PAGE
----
When electric potential is applied to an ultracapacitor cell, ionic current flows due to the attraction of anions to the positive electrode and cations to the negative electrode. Upon reaching the electrode surface, the ionic charge accumulates to create a layer at the solid liquid interface region. This is accomplished by absorption of the charge species themselves and by realignment of dipoles of the solvent molecule. The absorbed charge is held in this region by opposite charges in the solid electrode to generate an electrode potential. This potential increases in a generally linear fashion with the quantity of charge species or ions stored on the electrode surfaces. During discharge, the electrode potential or voltage that exists across the ultracapacitor electrodes causes ionic current to flow as anions are discharged from the surface of the positive electrode and cations are discharged from the surface of the negative electrode while an electronic current flows through an external circuit between electrode current collectors.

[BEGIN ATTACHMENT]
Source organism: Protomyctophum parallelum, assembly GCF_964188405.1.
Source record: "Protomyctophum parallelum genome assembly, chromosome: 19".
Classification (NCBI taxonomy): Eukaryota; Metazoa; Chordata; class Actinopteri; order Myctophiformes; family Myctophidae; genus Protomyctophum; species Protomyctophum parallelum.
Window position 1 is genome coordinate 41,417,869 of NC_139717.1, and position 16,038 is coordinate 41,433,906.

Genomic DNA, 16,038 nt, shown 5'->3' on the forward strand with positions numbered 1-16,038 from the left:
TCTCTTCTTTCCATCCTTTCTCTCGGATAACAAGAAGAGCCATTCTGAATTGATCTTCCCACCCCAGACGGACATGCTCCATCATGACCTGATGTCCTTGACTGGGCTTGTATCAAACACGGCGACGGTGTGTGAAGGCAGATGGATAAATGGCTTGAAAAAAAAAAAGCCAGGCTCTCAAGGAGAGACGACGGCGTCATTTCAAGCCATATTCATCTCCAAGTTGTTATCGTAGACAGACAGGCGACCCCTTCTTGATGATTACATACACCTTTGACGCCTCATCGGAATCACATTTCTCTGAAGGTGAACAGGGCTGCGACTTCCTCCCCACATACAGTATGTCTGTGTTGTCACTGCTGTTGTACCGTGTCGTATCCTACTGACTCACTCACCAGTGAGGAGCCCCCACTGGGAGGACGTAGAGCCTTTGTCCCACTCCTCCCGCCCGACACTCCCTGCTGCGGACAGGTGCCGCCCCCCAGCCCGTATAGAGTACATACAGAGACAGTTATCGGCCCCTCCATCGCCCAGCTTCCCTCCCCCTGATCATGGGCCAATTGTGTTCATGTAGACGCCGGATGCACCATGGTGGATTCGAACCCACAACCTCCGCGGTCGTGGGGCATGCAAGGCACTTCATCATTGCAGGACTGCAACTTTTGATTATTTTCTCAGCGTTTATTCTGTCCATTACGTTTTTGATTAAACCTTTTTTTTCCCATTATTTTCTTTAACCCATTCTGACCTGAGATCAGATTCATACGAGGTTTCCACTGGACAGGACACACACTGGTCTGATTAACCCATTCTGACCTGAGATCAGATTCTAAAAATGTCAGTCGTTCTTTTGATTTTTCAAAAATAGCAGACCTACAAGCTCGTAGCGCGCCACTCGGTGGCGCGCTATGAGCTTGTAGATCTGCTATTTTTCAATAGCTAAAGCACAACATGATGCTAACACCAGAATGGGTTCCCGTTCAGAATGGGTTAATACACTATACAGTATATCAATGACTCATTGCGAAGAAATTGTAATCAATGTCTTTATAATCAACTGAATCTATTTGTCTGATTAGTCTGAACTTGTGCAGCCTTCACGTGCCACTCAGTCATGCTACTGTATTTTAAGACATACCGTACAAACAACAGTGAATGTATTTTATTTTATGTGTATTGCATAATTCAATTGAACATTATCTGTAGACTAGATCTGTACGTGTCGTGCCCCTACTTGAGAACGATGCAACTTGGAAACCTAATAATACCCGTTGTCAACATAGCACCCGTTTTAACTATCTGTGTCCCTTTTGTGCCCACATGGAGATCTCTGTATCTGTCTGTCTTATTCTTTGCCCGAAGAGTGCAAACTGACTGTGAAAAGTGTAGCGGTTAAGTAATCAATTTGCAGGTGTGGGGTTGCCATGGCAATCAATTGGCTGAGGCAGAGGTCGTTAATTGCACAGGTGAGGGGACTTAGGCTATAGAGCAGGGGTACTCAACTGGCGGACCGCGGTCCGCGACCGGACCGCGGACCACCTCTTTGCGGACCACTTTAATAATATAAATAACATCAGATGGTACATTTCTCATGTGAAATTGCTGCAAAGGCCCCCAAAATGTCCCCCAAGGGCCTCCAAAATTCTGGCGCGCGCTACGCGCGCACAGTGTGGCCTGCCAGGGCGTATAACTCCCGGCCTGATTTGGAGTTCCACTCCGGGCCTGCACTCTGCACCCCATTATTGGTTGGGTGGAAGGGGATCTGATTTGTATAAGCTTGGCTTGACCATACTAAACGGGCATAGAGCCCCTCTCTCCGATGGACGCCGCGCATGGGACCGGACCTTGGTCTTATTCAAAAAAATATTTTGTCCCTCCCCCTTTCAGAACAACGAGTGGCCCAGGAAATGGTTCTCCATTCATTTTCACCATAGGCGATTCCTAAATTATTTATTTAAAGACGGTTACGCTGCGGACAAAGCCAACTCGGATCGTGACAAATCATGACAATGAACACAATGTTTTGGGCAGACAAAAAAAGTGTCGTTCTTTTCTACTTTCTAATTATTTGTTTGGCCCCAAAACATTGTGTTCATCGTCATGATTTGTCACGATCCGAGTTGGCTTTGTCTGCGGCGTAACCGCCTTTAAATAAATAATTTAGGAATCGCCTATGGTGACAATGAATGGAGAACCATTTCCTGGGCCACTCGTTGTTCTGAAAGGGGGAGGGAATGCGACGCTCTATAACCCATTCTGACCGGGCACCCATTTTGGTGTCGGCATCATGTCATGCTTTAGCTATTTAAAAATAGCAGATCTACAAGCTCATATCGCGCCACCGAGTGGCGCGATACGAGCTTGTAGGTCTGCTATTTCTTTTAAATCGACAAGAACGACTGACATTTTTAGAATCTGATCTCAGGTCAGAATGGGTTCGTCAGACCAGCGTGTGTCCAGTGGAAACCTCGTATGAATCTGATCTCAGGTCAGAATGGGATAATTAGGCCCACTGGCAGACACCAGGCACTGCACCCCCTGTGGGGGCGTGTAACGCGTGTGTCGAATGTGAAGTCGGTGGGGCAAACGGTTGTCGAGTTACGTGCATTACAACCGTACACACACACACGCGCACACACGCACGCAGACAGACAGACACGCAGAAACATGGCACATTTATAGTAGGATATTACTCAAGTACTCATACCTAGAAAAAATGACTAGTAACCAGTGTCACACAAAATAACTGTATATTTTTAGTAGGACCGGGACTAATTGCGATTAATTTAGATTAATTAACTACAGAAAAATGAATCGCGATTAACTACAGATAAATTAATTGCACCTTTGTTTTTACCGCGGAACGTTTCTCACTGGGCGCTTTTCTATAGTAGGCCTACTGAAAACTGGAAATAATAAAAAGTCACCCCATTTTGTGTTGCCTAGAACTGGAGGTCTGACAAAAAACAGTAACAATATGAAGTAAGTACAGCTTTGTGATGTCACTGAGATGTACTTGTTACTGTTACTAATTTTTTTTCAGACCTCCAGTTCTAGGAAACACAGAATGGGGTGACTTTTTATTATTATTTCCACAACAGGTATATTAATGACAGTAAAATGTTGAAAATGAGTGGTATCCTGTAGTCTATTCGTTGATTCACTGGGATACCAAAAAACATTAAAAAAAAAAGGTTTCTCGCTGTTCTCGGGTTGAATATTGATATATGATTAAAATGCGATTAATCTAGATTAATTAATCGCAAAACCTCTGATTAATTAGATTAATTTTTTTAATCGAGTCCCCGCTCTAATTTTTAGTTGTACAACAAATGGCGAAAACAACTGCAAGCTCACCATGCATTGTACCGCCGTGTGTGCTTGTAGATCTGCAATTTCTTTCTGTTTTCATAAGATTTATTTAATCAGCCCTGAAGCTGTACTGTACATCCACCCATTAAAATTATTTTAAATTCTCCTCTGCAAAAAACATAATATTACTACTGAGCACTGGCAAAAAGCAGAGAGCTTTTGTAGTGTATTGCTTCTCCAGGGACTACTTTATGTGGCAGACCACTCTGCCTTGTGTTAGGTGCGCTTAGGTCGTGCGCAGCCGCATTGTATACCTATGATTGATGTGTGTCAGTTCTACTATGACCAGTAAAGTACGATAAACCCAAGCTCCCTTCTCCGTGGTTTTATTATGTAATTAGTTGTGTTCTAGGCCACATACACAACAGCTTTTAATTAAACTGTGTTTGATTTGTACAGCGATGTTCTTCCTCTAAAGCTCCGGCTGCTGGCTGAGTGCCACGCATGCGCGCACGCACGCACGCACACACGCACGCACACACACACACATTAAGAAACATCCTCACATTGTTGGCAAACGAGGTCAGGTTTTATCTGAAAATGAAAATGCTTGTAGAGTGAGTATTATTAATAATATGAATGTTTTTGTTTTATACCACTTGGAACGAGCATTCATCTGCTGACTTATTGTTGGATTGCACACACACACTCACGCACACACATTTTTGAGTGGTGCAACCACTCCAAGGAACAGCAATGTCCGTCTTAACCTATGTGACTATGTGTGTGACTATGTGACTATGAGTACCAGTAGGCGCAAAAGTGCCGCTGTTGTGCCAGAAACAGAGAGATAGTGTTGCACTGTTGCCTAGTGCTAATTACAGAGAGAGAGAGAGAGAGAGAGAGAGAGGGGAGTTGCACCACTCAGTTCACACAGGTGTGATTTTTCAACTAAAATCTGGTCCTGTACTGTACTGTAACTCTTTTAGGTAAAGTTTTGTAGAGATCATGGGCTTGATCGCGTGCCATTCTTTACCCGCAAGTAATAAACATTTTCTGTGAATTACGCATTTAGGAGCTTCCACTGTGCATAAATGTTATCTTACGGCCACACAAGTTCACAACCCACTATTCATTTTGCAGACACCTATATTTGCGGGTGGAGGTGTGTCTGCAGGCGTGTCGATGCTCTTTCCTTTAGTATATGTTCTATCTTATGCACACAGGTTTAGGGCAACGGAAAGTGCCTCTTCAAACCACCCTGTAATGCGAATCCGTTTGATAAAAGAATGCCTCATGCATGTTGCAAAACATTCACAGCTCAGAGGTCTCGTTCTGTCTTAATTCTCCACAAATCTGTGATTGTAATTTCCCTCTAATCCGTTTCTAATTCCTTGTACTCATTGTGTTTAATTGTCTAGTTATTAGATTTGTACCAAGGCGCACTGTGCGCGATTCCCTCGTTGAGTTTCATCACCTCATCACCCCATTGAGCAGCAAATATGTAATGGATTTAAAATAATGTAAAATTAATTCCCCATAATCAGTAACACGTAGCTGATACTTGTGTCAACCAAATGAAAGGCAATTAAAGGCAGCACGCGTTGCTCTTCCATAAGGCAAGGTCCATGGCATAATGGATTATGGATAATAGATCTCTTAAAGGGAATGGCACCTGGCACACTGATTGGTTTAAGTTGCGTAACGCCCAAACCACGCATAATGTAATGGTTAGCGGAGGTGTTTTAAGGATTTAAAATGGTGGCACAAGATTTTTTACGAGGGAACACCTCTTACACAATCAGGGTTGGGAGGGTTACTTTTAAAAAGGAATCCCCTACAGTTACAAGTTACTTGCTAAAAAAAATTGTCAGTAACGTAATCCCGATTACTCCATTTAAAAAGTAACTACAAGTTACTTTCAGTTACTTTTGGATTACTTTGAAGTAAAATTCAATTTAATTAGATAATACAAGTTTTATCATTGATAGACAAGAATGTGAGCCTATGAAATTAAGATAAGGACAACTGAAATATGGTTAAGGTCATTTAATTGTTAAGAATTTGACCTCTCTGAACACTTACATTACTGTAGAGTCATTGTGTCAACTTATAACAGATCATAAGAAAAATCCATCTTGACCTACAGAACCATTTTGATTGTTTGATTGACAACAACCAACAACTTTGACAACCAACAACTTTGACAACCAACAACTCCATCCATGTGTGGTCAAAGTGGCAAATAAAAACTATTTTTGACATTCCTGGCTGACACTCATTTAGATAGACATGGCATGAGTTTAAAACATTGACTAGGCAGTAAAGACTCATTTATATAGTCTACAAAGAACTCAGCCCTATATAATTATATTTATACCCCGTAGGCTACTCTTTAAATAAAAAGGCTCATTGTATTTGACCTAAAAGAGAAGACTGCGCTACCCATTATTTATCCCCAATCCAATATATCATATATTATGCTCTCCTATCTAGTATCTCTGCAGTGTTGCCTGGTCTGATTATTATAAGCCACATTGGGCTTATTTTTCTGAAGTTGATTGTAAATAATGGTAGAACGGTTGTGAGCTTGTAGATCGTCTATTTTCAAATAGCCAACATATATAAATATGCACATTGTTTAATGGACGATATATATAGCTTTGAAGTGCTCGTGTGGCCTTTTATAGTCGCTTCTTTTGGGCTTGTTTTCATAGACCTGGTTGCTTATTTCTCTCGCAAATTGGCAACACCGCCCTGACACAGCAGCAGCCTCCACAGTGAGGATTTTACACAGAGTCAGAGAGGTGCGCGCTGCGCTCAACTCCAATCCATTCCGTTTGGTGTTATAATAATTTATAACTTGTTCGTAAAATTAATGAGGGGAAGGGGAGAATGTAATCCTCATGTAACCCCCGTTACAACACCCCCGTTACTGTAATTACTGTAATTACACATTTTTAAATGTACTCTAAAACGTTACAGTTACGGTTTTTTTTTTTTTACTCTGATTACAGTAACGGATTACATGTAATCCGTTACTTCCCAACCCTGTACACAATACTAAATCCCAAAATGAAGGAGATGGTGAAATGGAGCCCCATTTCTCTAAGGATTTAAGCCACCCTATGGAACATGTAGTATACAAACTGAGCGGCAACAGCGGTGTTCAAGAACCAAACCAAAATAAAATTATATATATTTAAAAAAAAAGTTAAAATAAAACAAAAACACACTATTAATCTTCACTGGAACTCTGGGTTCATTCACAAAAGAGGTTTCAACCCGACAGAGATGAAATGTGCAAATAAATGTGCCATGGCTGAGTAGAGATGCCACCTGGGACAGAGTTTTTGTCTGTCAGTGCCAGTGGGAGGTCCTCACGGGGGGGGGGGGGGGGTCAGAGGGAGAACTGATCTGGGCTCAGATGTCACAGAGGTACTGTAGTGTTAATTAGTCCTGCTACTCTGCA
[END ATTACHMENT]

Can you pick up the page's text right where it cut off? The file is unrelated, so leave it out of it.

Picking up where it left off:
In summary, the ultracapacitor stores energy by separation of positive and negative charges at the interface between electrode and electrolyte. An electrical double layer at this location consists of sorbed ions on the electrode as well as solvated ions. Proximity between the electrodes and solvated ions is limited by a separation sheath to create positive and negative charges separated by a distance which produces a true capacitance in the electrical sense.
During use, an ultracapacitor cell is discharged by connecting the electrical connectors to an electrical device such as a portable radio, an electric motor, light emitting diode or other electrical device. The ultracapacitor is not a primary cell but can be recharged. The process of charging and discharging may be repeated over and over. For example, after discharging an ultracapacitor by powering an electrical device, the ultracapacitor can be recharged by supplying potential to the connectors.
The physical processes involved in energy storage in an ultracapacitor are distinctly different from the electrochemical oxidation/reduction processes responsible for charge storage in batteries. Further unlike parallel plate capacitors, ultracapacitors store charge at an atomic level between electrode and electrolyte. The double layer charge storage mechanism of an ultracapacitor is highly efficient and can produce high specific capacitance, up to several hundred Farads per cubic centimeter.